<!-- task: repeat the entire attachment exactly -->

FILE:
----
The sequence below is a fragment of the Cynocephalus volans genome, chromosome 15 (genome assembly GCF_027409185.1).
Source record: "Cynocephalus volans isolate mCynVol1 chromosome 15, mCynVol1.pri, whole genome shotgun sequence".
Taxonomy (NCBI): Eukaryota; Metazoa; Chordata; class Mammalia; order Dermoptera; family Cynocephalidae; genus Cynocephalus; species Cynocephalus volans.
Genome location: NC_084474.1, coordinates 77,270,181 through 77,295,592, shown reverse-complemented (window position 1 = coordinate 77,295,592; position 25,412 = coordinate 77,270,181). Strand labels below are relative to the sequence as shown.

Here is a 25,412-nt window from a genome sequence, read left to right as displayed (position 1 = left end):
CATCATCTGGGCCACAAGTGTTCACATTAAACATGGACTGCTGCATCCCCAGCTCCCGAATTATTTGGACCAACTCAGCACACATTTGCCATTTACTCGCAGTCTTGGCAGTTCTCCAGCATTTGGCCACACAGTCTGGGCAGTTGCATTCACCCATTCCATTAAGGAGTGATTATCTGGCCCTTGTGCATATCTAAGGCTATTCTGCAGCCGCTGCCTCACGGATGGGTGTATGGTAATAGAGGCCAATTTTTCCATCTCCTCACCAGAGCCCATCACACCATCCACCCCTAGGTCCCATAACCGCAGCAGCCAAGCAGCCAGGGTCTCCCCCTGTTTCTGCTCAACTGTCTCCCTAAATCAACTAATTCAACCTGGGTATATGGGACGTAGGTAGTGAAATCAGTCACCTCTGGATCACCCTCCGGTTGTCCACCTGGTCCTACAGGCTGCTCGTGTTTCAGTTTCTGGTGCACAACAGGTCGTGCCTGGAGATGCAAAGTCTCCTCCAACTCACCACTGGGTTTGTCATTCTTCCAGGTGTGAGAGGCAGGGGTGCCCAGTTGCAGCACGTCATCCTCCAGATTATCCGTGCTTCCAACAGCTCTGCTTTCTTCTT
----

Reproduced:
The sequence below is a fragment of the Cynocephalus volans genome, chromosome 15 (genome assembly GCF_027409185.1).
Source record: "Cynocephalus volans isolate mCynVol1 chromosome 15, mCynVol1.pri, whole genome shotgun sequence".
Taxonomy (NCBI): Eukaryota; Metazoa; Chordata; class Mammalia; order Dermoptera; family Cynocephalidae; genus Cynocephalus; species Cynocephalus volans.
Genome location: NC_084474.1, coordinates 77,270,181 through 77,295,592, shown reverse-complemented (window position 1 = coordinate 77,295,592; position 25,412 = coordinate 77,270,181). Strand labels below are relative to the sequence as shown.

Here is a 25,412-nt window from a genome sequence, read left to right as displayed (position 1 = left end):
CATCATCTGGGCCACAAGTGTTCACATTAAACATGGACTGCTGCATCCCCAGCTCCCGAATTATTTGGACCAACTCAGCACACATTTGCCATTTACTCGCAGTCTTGGCAGTTCTCCAGCATTTGGCCACACAGTCTGGGCAGTTGCATTCACCCATTCCATTAAGGAGTGATTATCTGGCCCTTGTGCATATCTAAGGCTATTCTGCAGCCGCTGCCTCACGGATGGGTGTATGGTAATAGAGGCCAATTTTTCCATCTCCTCACCAGAGCCCATCACACCATCCACCCCTAGGTCCCATAACCGCAGCAGCCAAGCAGCCAGGGTCTCCCCCTGTTTCTGCTCAACTGTCTCCCTAAATCAACTAATTCAACCTGGGTATATGGGACGTAGGTAGTGAAATCAGTCACCTCTGGATCACCCTCCGGTTGTCCACCTGGTCCTACAGGCTGCTCGTGTTTCAGTTTCTGGTGCACAACAGGTCGTGCCTGGAGATGCAAAGTCTCCTCCAACTCACCACTGGGTTTGTCATTCTTCCAGGTGTGAGAGGCAGGGGTGCCCAGTTGCAGCACGTCATCCTCCAGATTATCCGTGCTTCCAACAGCTCTGCTTTCTTCTT